A Perfect Match
Replacing your Central Air Conditioning System
If the Components Don't Properly Match, Everybody Loses
Imagine that you've purchased a brand new luxury car, and you're looking forward to a smooth, comfortable ride... but when you pick it up at the showroom you find out it has old, worn-out tires. Oh, sure it'll run fine... but as you shimmy down the highway, listening to the roar of the tires and wondering how long until one blows out, how do you feel... worried?... like you've been "taken for a ride"?
You could find yourself facing the same frustration if the components of your air-conditioning or heat pump system are not properly matched.
Your air-conditioning or head pump system consists of two parts: an indoor (coil) unit and an outdoor (condensing) unit. These two parts are specifically designed to work together as a coordinated "team" to provide top performance and maximum efficiency and comfort. So if you install a new high efficiency outdoor unit, but don't include a new, equally efficient and properly matched indoor unit, the results could be uncomfortable, frustrating, and expensive.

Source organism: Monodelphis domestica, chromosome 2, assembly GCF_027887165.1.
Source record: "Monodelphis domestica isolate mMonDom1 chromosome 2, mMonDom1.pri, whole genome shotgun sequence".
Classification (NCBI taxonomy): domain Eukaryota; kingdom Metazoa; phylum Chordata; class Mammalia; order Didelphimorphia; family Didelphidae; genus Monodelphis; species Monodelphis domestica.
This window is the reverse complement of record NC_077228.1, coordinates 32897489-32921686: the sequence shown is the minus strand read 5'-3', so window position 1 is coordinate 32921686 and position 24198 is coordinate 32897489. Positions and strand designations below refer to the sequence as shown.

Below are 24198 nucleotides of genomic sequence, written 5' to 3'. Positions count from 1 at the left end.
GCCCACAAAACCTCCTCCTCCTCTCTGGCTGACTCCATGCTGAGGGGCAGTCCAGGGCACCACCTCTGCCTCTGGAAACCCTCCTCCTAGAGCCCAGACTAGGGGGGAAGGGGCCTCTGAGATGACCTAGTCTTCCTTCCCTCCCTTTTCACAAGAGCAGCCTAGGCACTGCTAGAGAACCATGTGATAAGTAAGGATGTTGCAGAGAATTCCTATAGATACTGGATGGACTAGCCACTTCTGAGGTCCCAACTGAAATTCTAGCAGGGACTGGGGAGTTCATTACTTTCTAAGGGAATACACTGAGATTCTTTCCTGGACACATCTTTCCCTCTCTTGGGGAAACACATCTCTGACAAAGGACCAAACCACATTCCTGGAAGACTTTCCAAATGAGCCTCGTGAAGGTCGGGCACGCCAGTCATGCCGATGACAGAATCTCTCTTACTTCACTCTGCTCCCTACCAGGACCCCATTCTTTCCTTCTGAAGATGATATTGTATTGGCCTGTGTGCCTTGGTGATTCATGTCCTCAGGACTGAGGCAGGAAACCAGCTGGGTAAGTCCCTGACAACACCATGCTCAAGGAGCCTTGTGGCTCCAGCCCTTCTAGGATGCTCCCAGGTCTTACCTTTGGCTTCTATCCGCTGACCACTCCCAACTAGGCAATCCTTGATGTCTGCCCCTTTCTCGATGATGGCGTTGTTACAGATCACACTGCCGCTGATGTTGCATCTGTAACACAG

From Disappointment to Worst-Case Scenario
At best, when your air-conditioning or heat pump components aren't properly matched you'll be sacrificing comfort. The system will still work but it won't perform up to the promised efficiency.
This will also cost you money, because the system won't operate at peak efficiency. At worst, when the components aren't properly matched, it could create undue stress on the system, resulting in premature failure.
Properly Matched Systems Mean Maximum Satisfaction
When you consider the steep costs of repairing or replacing these units, installing a properly matched system the first time around makes good sense. Of course, replacing the indoor unit will add cost to the installation, but it will mean greater comfort and energy savings in the long run as you make up for the increased initial expense in lower operating costs.
The efficiency of a central air conditioner is rated by its Seasonal Energy Efficiency Ratio (SEER). This SEER rating is technically defined as the cooling output provided by the unit during its normal annual usage period divided by its total energy consumption. More simply, the SEER rating is similar to the miles-per-gallon rating for automobiles. The more energy efficient the air conditioning equipment is, the higher the SEER rating - because less electricity is needed to cool your home.
Since 1992, the minimum efficiency standard for central air conditioners and heat pumps has been set at 10 SEER. That's about to change. Beginning in January 2006, the minimum efficiency level for all new central air conditioners manufactured must be at least 13 SEER.
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